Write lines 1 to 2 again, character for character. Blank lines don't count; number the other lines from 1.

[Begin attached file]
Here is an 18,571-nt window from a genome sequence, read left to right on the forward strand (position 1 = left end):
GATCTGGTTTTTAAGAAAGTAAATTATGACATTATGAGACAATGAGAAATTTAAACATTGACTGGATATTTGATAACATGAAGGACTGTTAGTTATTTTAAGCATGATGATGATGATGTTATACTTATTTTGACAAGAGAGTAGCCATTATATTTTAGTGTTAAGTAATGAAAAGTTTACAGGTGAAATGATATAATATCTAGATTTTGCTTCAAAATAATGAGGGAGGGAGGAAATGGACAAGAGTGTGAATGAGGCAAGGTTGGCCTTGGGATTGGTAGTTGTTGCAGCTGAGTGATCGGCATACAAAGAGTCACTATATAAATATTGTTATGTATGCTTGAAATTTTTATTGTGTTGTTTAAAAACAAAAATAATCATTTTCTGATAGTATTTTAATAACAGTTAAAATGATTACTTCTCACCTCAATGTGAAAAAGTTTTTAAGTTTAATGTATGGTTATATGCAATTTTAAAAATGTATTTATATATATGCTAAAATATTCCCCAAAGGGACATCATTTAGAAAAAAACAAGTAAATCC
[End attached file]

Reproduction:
Here is an 18,571-nt window from a genome sequence, read left to right on the forward strand (position 1 = left end):
GATCTGGTTTTTAAGAAAGTAAATTATGACATTATGAGACAATGAGAAATTTAAACATTGACTGGATATTTGATAACATGAAGGACTGTTAGTTATTTTAAGCATGATGATGATGATGTTATACTTATTTTGACAAGAGAGTAGCCATTATATTTTAGTGTTAAGTAATGAAAAGTTTACAGGTGAAATGATATAATATCTAGATTTTGCTTCAAAATAATGAGGGAGGGAGGAAATGGACAAGAGTGTGAATGAGGCAAGGTTGGCCTTGGGATTGGTAGTTGTTGCAGCTGAGTGATCGGCATACAAAGAGTCACTATATAAATATTGTTATGTATGCTTGAAATTTTTATTGTGTTGTTTAAAAACAAAAATAATCATTTTCTGATAGTATTTTAATAACAGTTAAAATGATTACTTCTCACCTCAATGTGAAAAAGTTTTTAAGTTTAATGTATGGTTATATGCAATTTTAAAAATGTATTTATATATATGCTAAAATATTCCCCAAAGGGACATCATTTAGAAAAAAACAAGTAAATCC